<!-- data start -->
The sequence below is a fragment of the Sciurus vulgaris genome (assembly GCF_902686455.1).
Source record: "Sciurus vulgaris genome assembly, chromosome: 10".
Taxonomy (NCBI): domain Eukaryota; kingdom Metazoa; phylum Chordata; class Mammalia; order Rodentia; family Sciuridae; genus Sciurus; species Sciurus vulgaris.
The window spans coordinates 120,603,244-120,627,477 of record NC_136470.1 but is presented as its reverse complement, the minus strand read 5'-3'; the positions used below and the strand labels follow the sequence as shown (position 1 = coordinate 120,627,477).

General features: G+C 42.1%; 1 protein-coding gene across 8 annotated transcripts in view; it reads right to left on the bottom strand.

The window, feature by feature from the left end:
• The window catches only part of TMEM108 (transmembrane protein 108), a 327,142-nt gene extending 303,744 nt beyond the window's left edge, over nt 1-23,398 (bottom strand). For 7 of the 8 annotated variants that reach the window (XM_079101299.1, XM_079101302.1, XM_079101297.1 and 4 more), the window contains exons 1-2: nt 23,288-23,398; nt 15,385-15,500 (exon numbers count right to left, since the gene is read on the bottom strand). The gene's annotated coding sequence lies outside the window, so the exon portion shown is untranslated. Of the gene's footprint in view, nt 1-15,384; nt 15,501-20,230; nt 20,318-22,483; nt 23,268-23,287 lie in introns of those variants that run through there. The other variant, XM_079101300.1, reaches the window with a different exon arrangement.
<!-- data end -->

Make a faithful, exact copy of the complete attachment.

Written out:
The sequence below is a fragment of the Sciurus vulgaris genome (assembly GCF_902686455.1).
Source record: "Sciurus vulgaris genome assembly, chromosome: 10".
Taxonomy (NCBI): domain Eukaryota; kingdom Metazoa; phylum Chordata; class Mammalia; order Rodentia; family Sciuridae; genus Sciurus; species Sciurus vulgaris.
The window spans coordinates 120,603,244-120,627,477 of record NC_136470.1 but is presented as its reverse complement, the minus strand read 5'-3'; the positions used below and the strand labels follow the sequence as shown (position 1 = coordinate 120,627,477).

General features: G+C 42.1%; 1 protein-coding gene across 8 annotated transcripts in view; it reads right to left on the bottom strand.

The window, feature by feature from the left end:
• The window catches only part of TMEM108 (transmembrane protein 108), a 327,142-nt gene extending 303,744 nt beyond the window's left edge, over nt 1-23,398 (bottom strand). For 7 of the 8 annotated variants that reach the window (XM_079101299.1, XM_079101302.1, XM_079101297.1 and 4 more), the window contains exons 1-2: nt 23,288-23,398; nt 15,385-15,500 (exon numbers count right to left, since the gene is read on the bottom strand). The gene's annotated coding sequence lies outside the window, so the exon portion shown is untranslated. Of the gene's footprint in view, nt 1-15,384; nt 15,501-20,230; nt 20,318-22,483; nt 23,268-23,287 lie in introns of those variants that run through there. The other variant, XM_079101300.1, reaches the window with a different exon arrangement.